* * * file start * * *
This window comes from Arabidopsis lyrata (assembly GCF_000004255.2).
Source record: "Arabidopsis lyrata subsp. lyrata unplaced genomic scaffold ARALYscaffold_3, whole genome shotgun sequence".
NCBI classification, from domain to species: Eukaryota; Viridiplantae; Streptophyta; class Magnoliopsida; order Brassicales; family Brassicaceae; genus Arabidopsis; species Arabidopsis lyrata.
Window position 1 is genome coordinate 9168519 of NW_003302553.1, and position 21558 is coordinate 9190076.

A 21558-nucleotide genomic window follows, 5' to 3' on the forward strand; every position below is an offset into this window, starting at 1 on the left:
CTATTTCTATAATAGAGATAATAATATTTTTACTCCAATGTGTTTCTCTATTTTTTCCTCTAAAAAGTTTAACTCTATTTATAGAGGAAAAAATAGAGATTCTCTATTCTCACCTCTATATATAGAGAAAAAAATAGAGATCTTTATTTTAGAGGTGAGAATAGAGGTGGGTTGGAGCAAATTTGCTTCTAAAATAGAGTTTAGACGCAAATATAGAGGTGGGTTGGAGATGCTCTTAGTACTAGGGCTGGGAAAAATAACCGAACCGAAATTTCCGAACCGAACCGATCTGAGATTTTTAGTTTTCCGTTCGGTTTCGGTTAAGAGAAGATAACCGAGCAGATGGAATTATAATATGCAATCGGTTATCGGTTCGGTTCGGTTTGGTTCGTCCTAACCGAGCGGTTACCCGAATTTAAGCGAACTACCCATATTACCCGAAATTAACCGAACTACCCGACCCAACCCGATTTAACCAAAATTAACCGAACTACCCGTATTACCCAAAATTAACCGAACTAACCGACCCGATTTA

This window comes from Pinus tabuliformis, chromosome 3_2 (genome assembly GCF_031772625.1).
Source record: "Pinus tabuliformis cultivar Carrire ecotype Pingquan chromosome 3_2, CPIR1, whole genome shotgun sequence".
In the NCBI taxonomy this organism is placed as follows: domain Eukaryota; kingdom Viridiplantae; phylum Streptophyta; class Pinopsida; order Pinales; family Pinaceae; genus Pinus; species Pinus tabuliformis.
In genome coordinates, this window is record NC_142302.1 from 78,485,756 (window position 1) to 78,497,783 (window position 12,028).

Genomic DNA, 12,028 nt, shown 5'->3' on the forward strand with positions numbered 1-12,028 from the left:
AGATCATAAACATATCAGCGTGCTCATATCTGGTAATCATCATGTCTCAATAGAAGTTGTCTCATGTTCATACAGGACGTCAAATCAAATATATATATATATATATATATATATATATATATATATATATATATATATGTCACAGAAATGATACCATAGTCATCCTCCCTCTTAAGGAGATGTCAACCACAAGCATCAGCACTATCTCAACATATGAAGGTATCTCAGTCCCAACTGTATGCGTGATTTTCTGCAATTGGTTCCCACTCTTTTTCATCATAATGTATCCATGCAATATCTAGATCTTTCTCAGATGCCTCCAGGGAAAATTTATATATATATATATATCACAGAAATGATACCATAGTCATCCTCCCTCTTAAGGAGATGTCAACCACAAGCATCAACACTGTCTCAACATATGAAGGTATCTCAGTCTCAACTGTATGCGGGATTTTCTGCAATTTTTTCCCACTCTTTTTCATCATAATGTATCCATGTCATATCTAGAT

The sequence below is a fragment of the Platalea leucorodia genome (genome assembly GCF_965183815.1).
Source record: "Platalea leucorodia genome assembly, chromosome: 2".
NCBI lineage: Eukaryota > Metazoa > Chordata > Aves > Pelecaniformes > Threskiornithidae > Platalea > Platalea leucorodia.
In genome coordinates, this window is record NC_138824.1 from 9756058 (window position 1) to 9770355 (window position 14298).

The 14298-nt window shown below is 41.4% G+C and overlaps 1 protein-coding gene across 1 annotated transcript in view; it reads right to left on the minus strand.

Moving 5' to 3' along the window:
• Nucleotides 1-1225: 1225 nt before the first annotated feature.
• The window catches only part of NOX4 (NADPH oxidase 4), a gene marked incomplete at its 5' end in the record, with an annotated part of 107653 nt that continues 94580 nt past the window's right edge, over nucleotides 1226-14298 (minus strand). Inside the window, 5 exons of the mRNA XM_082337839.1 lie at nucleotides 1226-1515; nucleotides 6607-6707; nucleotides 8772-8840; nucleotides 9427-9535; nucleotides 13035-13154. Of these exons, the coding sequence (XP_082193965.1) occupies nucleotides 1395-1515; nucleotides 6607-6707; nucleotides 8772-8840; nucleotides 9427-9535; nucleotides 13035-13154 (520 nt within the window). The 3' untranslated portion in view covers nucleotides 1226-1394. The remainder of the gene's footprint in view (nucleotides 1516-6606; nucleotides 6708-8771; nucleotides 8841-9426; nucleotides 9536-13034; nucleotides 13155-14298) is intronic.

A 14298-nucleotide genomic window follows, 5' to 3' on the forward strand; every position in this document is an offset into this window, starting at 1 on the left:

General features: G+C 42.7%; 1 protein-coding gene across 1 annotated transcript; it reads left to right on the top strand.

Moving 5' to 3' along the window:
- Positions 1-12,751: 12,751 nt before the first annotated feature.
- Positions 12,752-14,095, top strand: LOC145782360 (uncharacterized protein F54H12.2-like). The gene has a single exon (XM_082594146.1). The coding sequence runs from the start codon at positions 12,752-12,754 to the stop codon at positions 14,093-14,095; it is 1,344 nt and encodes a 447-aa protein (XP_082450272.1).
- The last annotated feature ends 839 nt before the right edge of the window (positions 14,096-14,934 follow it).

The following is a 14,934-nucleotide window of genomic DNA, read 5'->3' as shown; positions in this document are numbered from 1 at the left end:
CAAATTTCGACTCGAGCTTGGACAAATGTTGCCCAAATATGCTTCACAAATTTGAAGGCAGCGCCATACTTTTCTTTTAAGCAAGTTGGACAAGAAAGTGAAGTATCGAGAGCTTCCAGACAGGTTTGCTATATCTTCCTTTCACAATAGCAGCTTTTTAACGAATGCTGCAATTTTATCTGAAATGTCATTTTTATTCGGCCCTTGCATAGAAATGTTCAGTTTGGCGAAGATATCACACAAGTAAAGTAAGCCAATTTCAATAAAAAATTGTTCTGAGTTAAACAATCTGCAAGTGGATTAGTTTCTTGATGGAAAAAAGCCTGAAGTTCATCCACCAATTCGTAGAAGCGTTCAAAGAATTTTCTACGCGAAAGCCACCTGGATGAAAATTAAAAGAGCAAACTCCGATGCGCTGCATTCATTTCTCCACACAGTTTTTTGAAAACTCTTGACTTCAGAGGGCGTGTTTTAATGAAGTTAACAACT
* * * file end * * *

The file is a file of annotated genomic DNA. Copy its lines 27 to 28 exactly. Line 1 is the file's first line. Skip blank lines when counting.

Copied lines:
The following is a 14,934-nucleotide window of genomic DNA, read 5'->3' as shown; positions in this document are numbered from 1 at the left end:
CAAATTTCGACTCGAGCTTGGACAAATGTTGCCCAAATATGCTTCACAAATTTGAAGGCAGCGCCATACTTTTCTTTTAAGCAAGTTGGACAAGAAAGTGAAGTATCGAGAGCTTCCAGACAGGTTTGCTATATCTTCCTTTCACAATAGCAGCTTTTTAACGAATGCTGCAATTTTATCTGAAATGTCATTTTTATTCGGCCCTTGCATAGAAATGTTCAGTTTGGCGAAGATATCACACAAGTAAAGTAAGCCAATTTCAATAAAAAATTGTTCTGAGTTAAACAATCTGCAAGTGGATTAGTTTCTTGATGGAAAAAAGCCTGAAGTTCATCCACCAATTCGTAGAAGCGTTCAAAGAATTTTCTACGCGAAAGCCACCTGGATGAAAATTAAAAGAGCAAACTCCGATGCGCTGCATTCATTTCTCCACACAGTTTTTTGAAAACTCTTGACTTCAGAGGGCGTGTTTTAATGAAGTTAACAACT